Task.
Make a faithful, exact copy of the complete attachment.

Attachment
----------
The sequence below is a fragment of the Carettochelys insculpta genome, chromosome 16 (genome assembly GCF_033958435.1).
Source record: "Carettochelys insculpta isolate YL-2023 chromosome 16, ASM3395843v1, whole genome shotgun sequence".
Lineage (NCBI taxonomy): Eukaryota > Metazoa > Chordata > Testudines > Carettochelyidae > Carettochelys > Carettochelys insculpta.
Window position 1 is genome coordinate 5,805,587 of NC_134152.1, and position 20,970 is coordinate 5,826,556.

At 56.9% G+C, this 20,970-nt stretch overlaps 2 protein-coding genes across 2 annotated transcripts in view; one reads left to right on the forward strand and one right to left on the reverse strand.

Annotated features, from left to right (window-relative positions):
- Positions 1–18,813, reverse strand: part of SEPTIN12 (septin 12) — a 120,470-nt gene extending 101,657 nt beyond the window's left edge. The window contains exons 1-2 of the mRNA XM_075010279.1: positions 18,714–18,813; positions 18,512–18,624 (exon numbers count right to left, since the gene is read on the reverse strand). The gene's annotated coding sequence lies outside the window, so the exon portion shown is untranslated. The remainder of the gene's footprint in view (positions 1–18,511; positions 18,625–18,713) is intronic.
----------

The sequence below is a fragment of the Carettochelys insculpta genome, chromosome 16 (genome assembly GCF_033958435.1).
Source record: "Carettochelys insculpta isolate YL-2023 chromosome 16, ASM3395843v1, whole genome shotgun sequence".
Lineage (NCBI taxonomy): Eukaryota > Metazoa > Chordata > Testudines > Carettochelyidae > Carettochelys > Carettochelys insculpta.
Window position 1 is genome coordinate 5,805,587 of NC_134152.1, and position 20,970 is coordinate 5,826,556.

At 56.9% G+C, this 20,970-nt stretch overlaps 2 protein-coding genes across 2 annotated transcripts in view; one reads left to right on the forward strand and one right to left on the reverse strand.

Annotated features, from left to right (window-relative positions):
- Positions 1–18,813, reverse strand: part of SEPTIN12 (septin 12) — a 120,470-nt gene extending 101,657 nt beyond the window's left edge. The window contains exons 1-2 of the mRNA XM_075010279.1: positions 18,714–18,813; positions 18,512–18,624 (exon numbers count right to left, since the gene is read on the reverse strand). The gene's annotated coding sequence lies outside the window, so the exon portion shown is untranslated. The remainder of the gene's footprint in view (positions 1–18,511; positions 18,625–18,713) is intronic.